Browning v. Boral Bricks, Inc. et al
ORDER granting Southern Tire Mart LLC's 13 Motion to Dismiss. Accordingly, the Third Party Complaint filed by Boral Bricks, Inc., is dismissed without prejudice. Signed by District Judge Keith Starrett on December 8, 2011 (dsl)
IN THE UNITED STATES DISTRICT COURT
FOR THE SOUTHERN DISTRICT OF MISSISSIPPI
STEVEN E. BROWNING
CIVIL ACTION NO. 2:11-CV-168-KS-MTP
BORAL BRICKS, INC.
DEFENDANT/THIRD PARTY PLAINTIFF
SOUTHERN TIRE MART, LLC
THIRD PARTY DEFENDANT
MEMORANDUM OPINION AND ORDER
For the reasons stated below, the Court grants Southern Tire Mart, LLC’s Motion to Dismiss
. Accordingly, Boral Bricks, Inc.’s Third Party Complaint is dismissed without prejudice.
Boral Bricks, Inc. (“Boral”) entered into an Independent Contractor Agreement with
Southern Tire Mart, LLC (“Southern Tire”) for tire repairs and sales. Pursuant to this contract,
Steven Browning – an employee of Southern Tire – responded to a service call from Boral to repair
a tire on one of its vehicles. As Browning attempted to repair the tire, it exploded, causing the rim
to strike him in the face and arm.
Browning subsequently filed a Complaint, alleging that his injuries were proximately caused
by Boral’s negligence. Boral denied Browning’s allegations and filed a Third Party Complaint
against Southern Tire. Boral alleged that the Independent Contractor Agreement contained an
indemnity provision, requiring Southern Tire to defend and indemnify it against all claims asserted
by Browning. Accordingly, Boral demanded a judgment against Southern Tire in the amount of any
judgment obtained by Browning, as well as attorney fees, costs, and expenses accrued in the defense
of Browning’s action.
In response, Southern Tire filed a Motion to Dismiss  the Third Party Complaint, which
the Court now addresses.
II. STANDARD OF REVIEW
“Motions to dismiss under Rule 12(b)(6) are viewed with disfavor and are rarely granted.”
Lormand v. US Unwired, Inc., 565 F.3d 228, 232 (5th Cir. 2009) (punctuation omitted). “To survive
a Rule 12(b)(6) motion to dismiss, [a plaintiff’s complaint] need only include a short and plain
statement of the claim showing that the pleader is entitled to relief.” Hershey v. Energy Transfer
Partners., L.P., 610 F.3d 239, 245 (5th Cir. 2010) (punctuation omitted). However, the “complaint
must contain sufficient factual matter, accepted as true, to state a claim to relief that is plausible on
its face.” Great Lakes Dredge & Dock Co. LLC v. La. State, 624 F.3d 201, 210 (5th Cir. 2010)
“To be plausible, the complaint’s factual allegations must be enough to raise a right to relief
above the speculative level.” Id. (punctuation omitted). “The complaint need not contain detailed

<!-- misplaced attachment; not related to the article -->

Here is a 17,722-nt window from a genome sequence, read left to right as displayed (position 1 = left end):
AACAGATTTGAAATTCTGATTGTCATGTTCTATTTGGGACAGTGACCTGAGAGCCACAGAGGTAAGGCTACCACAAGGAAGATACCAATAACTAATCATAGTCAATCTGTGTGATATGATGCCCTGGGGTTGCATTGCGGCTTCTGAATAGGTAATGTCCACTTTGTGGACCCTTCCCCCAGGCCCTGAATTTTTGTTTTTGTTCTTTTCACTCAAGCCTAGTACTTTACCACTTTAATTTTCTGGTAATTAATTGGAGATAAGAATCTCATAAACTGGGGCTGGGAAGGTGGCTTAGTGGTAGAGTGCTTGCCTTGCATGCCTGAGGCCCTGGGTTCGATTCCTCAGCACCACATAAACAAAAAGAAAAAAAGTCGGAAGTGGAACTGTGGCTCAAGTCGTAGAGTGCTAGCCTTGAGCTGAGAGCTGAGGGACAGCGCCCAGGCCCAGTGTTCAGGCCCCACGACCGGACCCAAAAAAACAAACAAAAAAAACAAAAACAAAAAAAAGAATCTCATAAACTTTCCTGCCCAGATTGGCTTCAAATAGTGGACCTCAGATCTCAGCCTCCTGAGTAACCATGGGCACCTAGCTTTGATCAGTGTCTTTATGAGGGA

factual allegations, but must state more than mere labels and conclusions, and a formulaic recitation
of the elements of a cause of action will not do.” PSKS, Inc. v. Leegin Creative Leather Prods., Inc.,
615 F.3d 412, 417 (5th Cir. 2010) (punctuation omitted). When determining whether a plaintiff has
stated a valid claim for relief, the Court must “accept all well-pleaded facts as true and construe the
complaint in the light most favorable to the plaintiff.” Great Lakes Dredge & Dock Co. LLC, 624
F.3d at 210. However, the Court will not accept as true “conclusory allegations, unwarranted factual
inferences, or legal conclusions.” Id. Legal conclusions may provide “the complaint’s framework,
[but] they must be supported by factual allegations.” Ashcroft v. Iqbal, 129 S. Ct. 1937, 1940, 173
L. Ed. 2d 868 (2009). A plaintiff must provide more than “threadbare recitals of a cause of action’s
elements, supported by mere conclusory statements, which do not permit the court to infer more than
the mere possibility of misconduct.” Hershey, 610 F.3d at 246 (punctuation omitted).
Among other things, Southern Tire argues that Boral failed to adequately plead a claim for
indemnification. Boral failed to respond to this argument. “An obligation to indemnify may arise
from a contractual relation, from an implied contractual relation, or out of liability imposed by law.”
Hartford Cas. Ins. Co. v. Halliburton Co., 826 So. 2d 1206, 1216 (Miss. 2001). To prevail on an
indemnity claim, a party “must allege and prove that (1) it was legally liable to an injured third
party, (2) it paid under compulsion, and (3) the amount it paid was reasonable.” Id.; see also Certain
Underwriters at Lloyd’s of London v. Knostman, 783 So. 2d 694, 698-99 (Miss. 2001) (where party
failed to prove the above elements, summary judgment was appropriate); Columbia Welding Serv.,
Inc. v. The BOC Group, Inc., No. 2:06-CV-128-MTP, 2007 U.S. Dist. LEXIS 50821, at *9-*12 (S.D.
Miss. July 13, 2007) (where plaintiff failed to offer evidence of the above elements, summary
judgment was appropriate); United States Envtl. Servs., Inc. v. Manning Trucking, Inc., No. 1:05CV-369-LG-RHW, 2007 U.S. Dist. LEXIS 7475, at *8-*10 (S.D. Miss. Jan. 31, 2007) (where
plaintiff failed to establish the above elements, dismissal was appropriate). Boral did not allege any
of the above elements. Indeed, in its Answer to Browning’s Complaint, Boral denied that it was
liable for his injuries. Accordingly, the Court grants Southern Tire’s Motion to Dismiss.
For the reasons stated above, the Court grants Southern Tire’s Motion to Dismiss .
Accordingly, the Third Party Complaint filed by Boral Bricks, Inc. is dismissed without prejudice.
SO ORDERED AND ADJUDGED this 8th day of December, 2011.
UNITED STATES DISTRICT JUDGE
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